Table of Contents Author Guidelines Submit a Manuscript
Evidence-Based Complementary and Alternative Medicine
Volume 2011, Article ID 543648, 8 pages
http://dx.doi.org/10.1093/ecam/nep198
Original Article

An Herbal Nasal Drop Enhanced Frontal and Anterior Cingulate Cortex Activity

1Neuropsychology Laboratory, Department of Psychology, The Chinese University of Hong Kong, Shatin, N.T., Hong Kong
2Integrative Neuropsychological Rehabilitation Center, The Chinese University of Hong Kong, Hong Kong
3Henan Songshan Research Institute for Chanwuyi, Hong Kong
4Institute of Textiles and Clothing, The Hong Kong Polytechnic University, Hong Kong

Received 14 May 2009; Accepted 26 October 2009

Copyright © 2011 Agnes S. Chan et al. This is an open access article distributed under the Creative Commons Attribution License, which permits unrestricted use, distribution, and reproduction in any medium, provided the original work is properly cited.

Abstract

The present study examined the neuro-electrophysiological activity of the brain associated with the application of a herbal remedy developed by a Shaolin monk based upon the Chan healing principle of clearing the orifices (i.e., the nasal cavities). A repeated-measures design was used. Fourteen normal adults were administered herbal remedy and saline solution intranasally on separate sessions. Two intervals of eyes-closed resting EEG data were obtained individually before and after each administration. Results showed that only the herbal remedy but not the saline solution induced elevation in cordance, an index correlated with cerebral perfusion, in the anterior brain region. In addition, the activity of the anterior cingulate cortex (ACC), as examined by the LORETA analysis, was also increased after the application of the herbal remedy but not saline solution. The present study provided some preliminary evidence suggesting that the herbal nasal drop enhanced the activity of the frontal lobe and ACC. Implications for the potential clinical application of the herbal remedy to treat patients with frontal lobe disorders were discussed.

1. Introduction

The traditional Shaolin Buddhism training required the practicing monks to be fluent in Shaolin Kungfu, Chanwu (martial arts that focus on training Qi and Mind), and a unique healing method, Chanyi (healing approach based upon the principle of unblocking Qi and clearing orifices). The term Chanwuyi (Chan, martial arts and medicine) has been created to describe the uniqueness of this training. The last author of this article is a Shaolin monk who has been practicing Chanwuyi for over 20 years and is renowned in China for having treated many patients with illnesses that seemed untreatable. Some empirical studies have been conducted to evaluate the effectiveness of this method [1, 2] and found positive effects. The first author has also reviewed many cases and interviewed many of the last author’s patients including late-stage cancer patients, patients with stroke and children with mental retardation. These patients demonstrated various degrees of improvement, including improved motor function, reduced obsessive behavior and improved life expectancy. One of the treatment methods used by the last author was a herbal formula developed by himself and his master based upon the Shaolin healing principle of clearing the orifices, according to which all openings of the body are orifices and the nose is the most important orifice in healing illnesses. Therefore, the herbal formula, in the form of liquid drops, is administered through the nasal cavities for clearing this major orifice.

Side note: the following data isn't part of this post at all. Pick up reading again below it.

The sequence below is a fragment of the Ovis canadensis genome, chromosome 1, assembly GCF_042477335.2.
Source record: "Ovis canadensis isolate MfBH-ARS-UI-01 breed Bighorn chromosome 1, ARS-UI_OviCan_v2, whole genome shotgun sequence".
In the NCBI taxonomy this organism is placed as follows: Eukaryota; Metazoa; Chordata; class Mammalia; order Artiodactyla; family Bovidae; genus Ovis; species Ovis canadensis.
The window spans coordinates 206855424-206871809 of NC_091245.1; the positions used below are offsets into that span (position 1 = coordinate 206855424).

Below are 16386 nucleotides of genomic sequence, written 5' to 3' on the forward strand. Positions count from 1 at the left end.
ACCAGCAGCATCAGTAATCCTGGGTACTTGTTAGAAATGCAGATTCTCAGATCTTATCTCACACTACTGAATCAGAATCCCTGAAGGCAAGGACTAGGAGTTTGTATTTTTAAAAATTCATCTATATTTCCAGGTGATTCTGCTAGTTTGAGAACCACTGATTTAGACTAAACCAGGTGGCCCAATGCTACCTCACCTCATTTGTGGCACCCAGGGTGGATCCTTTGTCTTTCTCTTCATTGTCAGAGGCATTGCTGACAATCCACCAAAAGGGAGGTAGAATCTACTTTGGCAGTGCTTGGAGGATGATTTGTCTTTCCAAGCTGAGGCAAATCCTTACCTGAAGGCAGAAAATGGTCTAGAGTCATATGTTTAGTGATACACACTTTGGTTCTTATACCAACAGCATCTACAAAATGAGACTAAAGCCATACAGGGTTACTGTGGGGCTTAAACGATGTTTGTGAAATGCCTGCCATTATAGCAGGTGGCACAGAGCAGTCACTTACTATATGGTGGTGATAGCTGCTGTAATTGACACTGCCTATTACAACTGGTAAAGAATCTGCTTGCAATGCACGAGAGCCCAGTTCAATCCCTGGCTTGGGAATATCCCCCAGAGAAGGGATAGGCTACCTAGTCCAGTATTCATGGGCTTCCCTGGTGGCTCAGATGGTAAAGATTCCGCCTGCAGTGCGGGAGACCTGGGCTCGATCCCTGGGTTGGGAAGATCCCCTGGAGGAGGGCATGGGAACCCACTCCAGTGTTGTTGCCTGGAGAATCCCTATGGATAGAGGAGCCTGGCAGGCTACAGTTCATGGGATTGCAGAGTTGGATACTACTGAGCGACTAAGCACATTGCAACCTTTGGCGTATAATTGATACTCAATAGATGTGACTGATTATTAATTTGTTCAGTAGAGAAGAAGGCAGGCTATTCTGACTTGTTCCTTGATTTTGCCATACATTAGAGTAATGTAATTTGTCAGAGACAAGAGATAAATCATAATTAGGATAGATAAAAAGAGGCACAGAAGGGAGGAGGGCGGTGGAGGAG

Initial clinical observations on the herbal nasal drop on patients with different brain disorders, including patients with brain tumor, mental retardation and schizophrenia, have found positive effects. This is especially encouraging as no western drug intervention is presently available for cognitive impairment resulting from brain disorders. Patients being administered the herbal remedy have demonstrated 20%–80% improvement in their conditions [3]. We have been using this herbal nasal drop on patients with different brain disorders for 1 year, and the results are very encouraging. For instance, one patient who has demonstrated frontal lobe dysfunction for almost 3 years resulting from epilepsy and stroke has received the herbal nasal drop treatment for 4 months. At baseline, this patient demonstrated many signs of frontal lobe dysfunction including (i) expressive difficulty (i.e., at most three words per conversation), (ii) impairment in comprehension (i.e., could only execute one-component command), (iii) irritability and bad temper (i.e., uncooperative on tasks) and (iv) blunt affect (i.e., no emotional response to praise or reprimand). After a 4-month treatment with the herbal nasal drop, he showed improvement in communication (COM) and social-and-cognitive (SOC-COG) abilities, as measured by the subscales of the Functional Independence Measure (FIM) [4]. His score increased from 5/14 to 7/14 (40% increment) in the COM subscale and from 4/21 to 7/21 (75% increment) in the SOC-COG subscale. Specifically, after the intervention, his verbal expression was improved and he could produce up to five words per conversation and could execute four-component commands. Overall, his quality of life, as measured by the Quality of Life Index (QoLI) [5], has improved from 3 to 7.5 out of 10 points.